And here’s how the MUFE Nude palette looks compared to the other palettes in my stash. Have I mentioned that I got the Too Faced Chocolate Bon Bons palette? Well, I did and I’m liking it more than the MUFE palette. I know shocking, right? I’ll go into more depth about the Bon Bons palette in a separate review but I prefer the array of neutral/nude shades in it, they apply more easily to my dry skin and I find the color payoff of the shadows to be a lot more consistent. They’re not super duper pigmented and have a traditional powder formula but they’re good and I don’t have a problem with some of them being extremely sheer and others being really pigmented like I do with the MUFE palette. It also includes a few good mattes.
Viseart makes the best matte shadows that I’ve ever tried but I still decided to sell off my Cool Matte palette because I realized that I only ever reached for the same four shades in the top row. The other shades are beautiful and I’d originally hoped I’d reach for them (even though they’re darker than I’m used to) because of the fantastic formula but I think I’ll always prefer lighter colors. Yes, I’m boring, I know.
I decided to swatch some of the cooler and/or taupe-y shades from several of my palettes for comparison.
Top row: MUFE S-556, MUFE I-544, Viseart Cool Matte (row 1, column 2), Viseart Cool Matte (row 1, column 4)
Middle row: bareMinerals Romp, bareMinerals Treasure Hunt, bareMinerals Flash, Too Faced Almond Truffle, Too Faced Cafe Au Lait, Too Faced Pecan Praline
Bottom row: bareMinerals Schmooze, bareMinerals Get Ahead, bareMinerals Fuse, bareMinerals Libation
I hope you can tell from the swatches that the shimmery/metallic bareMinerals and Too Faced shadows are a lot shinier than the iridescent MUFE shadow which looks flatter and duller in comparison. The satin MUFE shadow is also noticeably sheer and patchy compared with the other matte/satin shadows that I’ve swatched.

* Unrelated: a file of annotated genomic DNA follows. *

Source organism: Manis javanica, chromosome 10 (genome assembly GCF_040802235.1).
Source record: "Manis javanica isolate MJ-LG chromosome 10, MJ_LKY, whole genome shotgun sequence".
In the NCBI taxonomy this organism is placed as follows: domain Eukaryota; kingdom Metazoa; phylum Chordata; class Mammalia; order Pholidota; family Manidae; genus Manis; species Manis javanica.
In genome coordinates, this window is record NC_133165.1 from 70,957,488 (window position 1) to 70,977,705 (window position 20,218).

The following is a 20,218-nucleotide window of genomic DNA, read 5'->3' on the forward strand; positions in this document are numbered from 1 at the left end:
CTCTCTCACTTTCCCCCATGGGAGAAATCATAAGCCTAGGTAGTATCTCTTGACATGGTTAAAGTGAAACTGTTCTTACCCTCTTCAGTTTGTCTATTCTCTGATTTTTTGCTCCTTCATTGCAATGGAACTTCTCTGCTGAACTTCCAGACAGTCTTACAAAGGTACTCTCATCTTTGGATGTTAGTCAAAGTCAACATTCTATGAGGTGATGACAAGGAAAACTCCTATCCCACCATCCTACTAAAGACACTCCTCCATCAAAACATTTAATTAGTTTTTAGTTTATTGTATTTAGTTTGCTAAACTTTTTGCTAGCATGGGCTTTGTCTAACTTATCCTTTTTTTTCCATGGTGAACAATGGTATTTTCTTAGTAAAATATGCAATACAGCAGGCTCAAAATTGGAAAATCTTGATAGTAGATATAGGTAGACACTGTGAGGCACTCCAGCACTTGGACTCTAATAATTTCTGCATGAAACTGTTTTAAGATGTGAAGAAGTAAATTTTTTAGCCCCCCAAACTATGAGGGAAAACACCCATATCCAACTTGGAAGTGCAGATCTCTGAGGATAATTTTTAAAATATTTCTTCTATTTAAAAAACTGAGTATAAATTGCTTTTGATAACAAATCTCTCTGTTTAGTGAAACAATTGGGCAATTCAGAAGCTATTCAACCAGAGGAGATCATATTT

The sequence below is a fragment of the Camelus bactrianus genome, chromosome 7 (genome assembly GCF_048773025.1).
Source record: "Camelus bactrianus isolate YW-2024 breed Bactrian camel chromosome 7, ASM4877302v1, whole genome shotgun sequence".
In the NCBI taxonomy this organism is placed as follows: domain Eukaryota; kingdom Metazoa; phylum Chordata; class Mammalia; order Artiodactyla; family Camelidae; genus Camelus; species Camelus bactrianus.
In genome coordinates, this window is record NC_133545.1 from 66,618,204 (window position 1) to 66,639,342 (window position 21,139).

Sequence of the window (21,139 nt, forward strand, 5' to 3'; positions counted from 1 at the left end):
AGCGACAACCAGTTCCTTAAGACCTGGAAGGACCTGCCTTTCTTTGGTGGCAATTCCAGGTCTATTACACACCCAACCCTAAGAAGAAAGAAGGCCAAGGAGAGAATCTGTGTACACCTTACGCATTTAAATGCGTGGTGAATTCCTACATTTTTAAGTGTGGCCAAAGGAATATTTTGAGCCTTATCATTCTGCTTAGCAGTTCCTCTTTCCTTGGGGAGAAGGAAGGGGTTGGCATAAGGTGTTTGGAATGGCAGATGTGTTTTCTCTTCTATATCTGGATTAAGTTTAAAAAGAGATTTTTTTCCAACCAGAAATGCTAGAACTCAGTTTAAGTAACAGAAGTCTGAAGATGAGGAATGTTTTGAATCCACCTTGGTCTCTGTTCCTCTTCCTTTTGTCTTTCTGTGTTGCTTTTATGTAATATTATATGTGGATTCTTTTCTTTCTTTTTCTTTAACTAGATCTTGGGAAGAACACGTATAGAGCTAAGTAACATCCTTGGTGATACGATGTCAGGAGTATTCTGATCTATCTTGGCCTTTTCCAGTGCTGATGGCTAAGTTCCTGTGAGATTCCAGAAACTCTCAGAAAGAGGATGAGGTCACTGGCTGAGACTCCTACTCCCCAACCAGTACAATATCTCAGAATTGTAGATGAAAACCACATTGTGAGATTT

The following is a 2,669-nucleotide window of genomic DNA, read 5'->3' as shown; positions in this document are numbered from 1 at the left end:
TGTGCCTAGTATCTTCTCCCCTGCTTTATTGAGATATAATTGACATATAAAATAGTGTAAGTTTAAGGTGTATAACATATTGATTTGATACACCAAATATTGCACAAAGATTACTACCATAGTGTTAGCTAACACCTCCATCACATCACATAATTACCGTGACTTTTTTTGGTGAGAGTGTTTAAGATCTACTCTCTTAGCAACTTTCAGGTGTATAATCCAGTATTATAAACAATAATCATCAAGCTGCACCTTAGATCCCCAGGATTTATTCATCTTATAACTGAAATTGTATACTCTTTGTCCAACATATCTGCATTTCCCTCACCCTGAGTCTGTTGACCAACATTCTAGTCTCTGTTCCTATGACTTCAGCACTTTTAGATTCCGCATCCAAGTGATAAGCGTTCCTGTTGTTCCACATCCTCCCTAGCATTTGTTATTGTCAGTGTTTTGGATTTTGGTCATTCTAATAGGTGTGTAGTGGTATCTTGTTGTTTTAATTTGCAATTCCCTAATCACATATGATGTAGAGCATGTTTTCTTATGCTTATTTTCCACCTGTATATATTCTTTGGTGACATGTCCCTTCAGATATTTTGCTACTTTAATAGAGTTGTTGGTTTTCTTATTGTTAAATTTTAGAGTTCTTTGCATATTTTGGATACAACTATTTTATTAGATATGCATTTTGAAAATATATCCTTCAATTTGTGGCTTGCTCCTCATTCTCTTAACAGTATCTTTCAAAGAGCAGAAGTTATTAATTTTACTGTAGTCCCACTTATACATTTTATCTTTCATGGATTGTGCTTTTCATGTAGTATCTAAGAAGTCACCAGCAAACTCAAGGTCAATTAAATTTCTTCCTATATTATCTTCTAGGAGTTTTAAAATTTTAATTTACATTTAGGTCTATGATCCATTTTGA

I don’t know if I received a dud or what but these MUFE shadows are nothing like what other people have raved about and described.
Top row: MUFE ME-512, D-562, ME-644, D-562
Middle row: Ciate Shaken, Ciate Prosecco, Ciate Glazed, bareMinerals Cognac, Too Faced Satin Sheets, Too Faced Molasses Chip
Bottom row: bareMinerals Schmooze, Sonia Kashuk Chic Luminosity Bronzer, Sonia Kashuk Chic Luminosity Highlighter, e.l.f. Cruisin’ Chic
I also decided to swatch some of the warmer metallic/shimmer colors from my palettes.
Hands down the shiniest, richest, and most pigmented color here is bareMinerals Cognac. The Ciate shadows came out a little blurry in the photo but after Cognac they’re the next shiniest and pigmented followed by the Too Faced and e.l.f shadows. For me the MUFE shadows don’t really compare.
I know it works well for others but the MUFE palette was just really underwhelming for me and it was so easy for me to purge it from my stash. I purge often because I love trying new makeup but I’m serious about keeping my collection small and manageable. There have been a lot of times I’ve been hesitant about purging items but the MUFE palette was a no-brainer for me.
In my opinion, the palette’s name is a misnomer because these shadows were definitely NOT nudes that I needed. I feel like I’m the lone dissenter but I didn’t really care for this palette and I don’t understand the hype. These days I only keep eye shadows that are able to work without primer/base and unfortunately the majority of the shadows in the MUFE palette failed to meet that criterion.
Eye shadow primers are great and I use them with the few shadows/palettes I’ve kept sometimes but prior to my huge purge they were an excuse for me to hold onto some really sucky shadows.
All eye shadows work better with a primer but in my experience very few perform well without one. I feel like people are too reliant on primers nowadays. There once was a time when people judged whether an eye shadow formula sucked or not by how well it performed on its own. As someone who’s trying to be very strict about keeping her makeup stash small and select these days, I’m only interested in keeping eye shadows that can stand on their own and this palette simply failed to meet the bar that I set. Since it was only usable for me with a sticky base, it had to go.